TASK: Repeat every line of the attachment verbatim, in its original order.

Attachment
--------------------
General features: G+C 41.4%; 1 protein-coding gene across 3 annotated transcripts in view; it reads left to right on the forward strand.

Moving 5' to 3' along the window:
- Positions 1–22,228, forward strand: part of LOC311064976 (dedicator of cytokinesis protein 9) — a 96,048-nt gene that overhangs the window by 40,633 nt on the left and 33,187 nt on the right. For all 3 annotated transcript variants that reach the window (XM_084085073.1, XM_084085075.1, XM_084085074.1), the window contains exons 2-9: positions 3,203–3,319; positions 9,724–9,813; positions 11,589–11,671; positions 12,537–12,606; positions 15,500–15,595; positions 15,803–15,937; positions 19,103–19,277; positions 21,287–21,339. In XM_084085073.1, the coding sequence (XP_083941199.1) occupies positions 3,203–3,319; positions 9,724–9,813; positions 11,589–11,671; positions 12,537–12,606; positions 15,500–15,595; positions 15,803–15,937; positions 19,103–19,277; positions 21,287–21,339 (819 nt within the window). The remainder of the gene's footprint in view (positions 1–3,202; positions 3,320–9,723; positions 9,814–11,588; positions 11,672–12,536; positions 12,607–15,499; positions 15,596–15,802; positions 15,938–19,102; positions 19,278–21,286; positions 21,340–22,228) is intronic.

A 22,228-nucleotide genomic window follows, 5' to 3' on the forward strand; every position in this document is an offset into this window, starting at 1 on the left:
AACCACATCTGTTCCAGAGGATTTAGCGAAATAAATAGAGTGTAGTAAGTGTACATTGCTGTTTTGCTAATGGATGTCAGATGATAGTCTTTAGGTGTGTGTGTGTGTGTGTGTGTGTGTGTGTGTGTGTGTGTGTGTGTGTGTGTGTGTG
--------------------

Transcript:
General features: G+C 41.4%; 1 protein-coding gene across 3 annotated transcripts in view; it reads left to right on the forward strand.

Moving 5' to 3' along the window:
- Positions 1–22,228, forward strand: part of LOC311064976 (dedicator of cytokinesis protein 9) — a 96,048-nt gene that overhangs the window by 40,633 nt on the left and 33,187 nt on the right. For all 3 annotated transcript variants that reach the window (XM_084085073.1, XM_084085075.1, XM_084085074.1), the window contains exons 2-9: positions 3,203–3,319; positions 9,724–9,813; positions 11,589–11,671; positions 12,537–12,606; positions 15,500–15,595; positions 15,803–15,937; positions 19,103–19,277; positions 21,287–21,339. In XM_084085073.1, the coding sequence (XP_083941199.1) occupies positions 3,203–3,319; positions 9,724–9,813; positions 11,589–11,671; positions 12,537–12,606; positions 15,500–15,595; positions 15,803–15,937; positions 19,103–19,277; positions 21,287–21,339 (819 nt within the window). The remainder of the gene's footprint in view (positions 1–3,202; positions 3,320–9,723; positions 9,814–11,588; positions 11,672–12,536; positions 12,607–15,499; positions 15,596–15,802; positions 15,938–19,102; positions 19,278–21,286; positions 21,340–22,228) is intronic.

A 22,228-nucleotide genomic window follows, 5' to 3' on the forward strand; every position in this document is an offset into this window, starting at 1 on the left:
AACCACATCTGTTCCAGAGGATTTAGCGAAATAAATAGAGTGTAGTAAGTGTACATTGCTGTTTTGCTAATGGATGTCAGATGATAGTCTTTAGGTGTGTGTGTGTGTGTGTGTGTGTGTGTGTGTGTGTGTGTGTGTGTGTGTGTGTGTG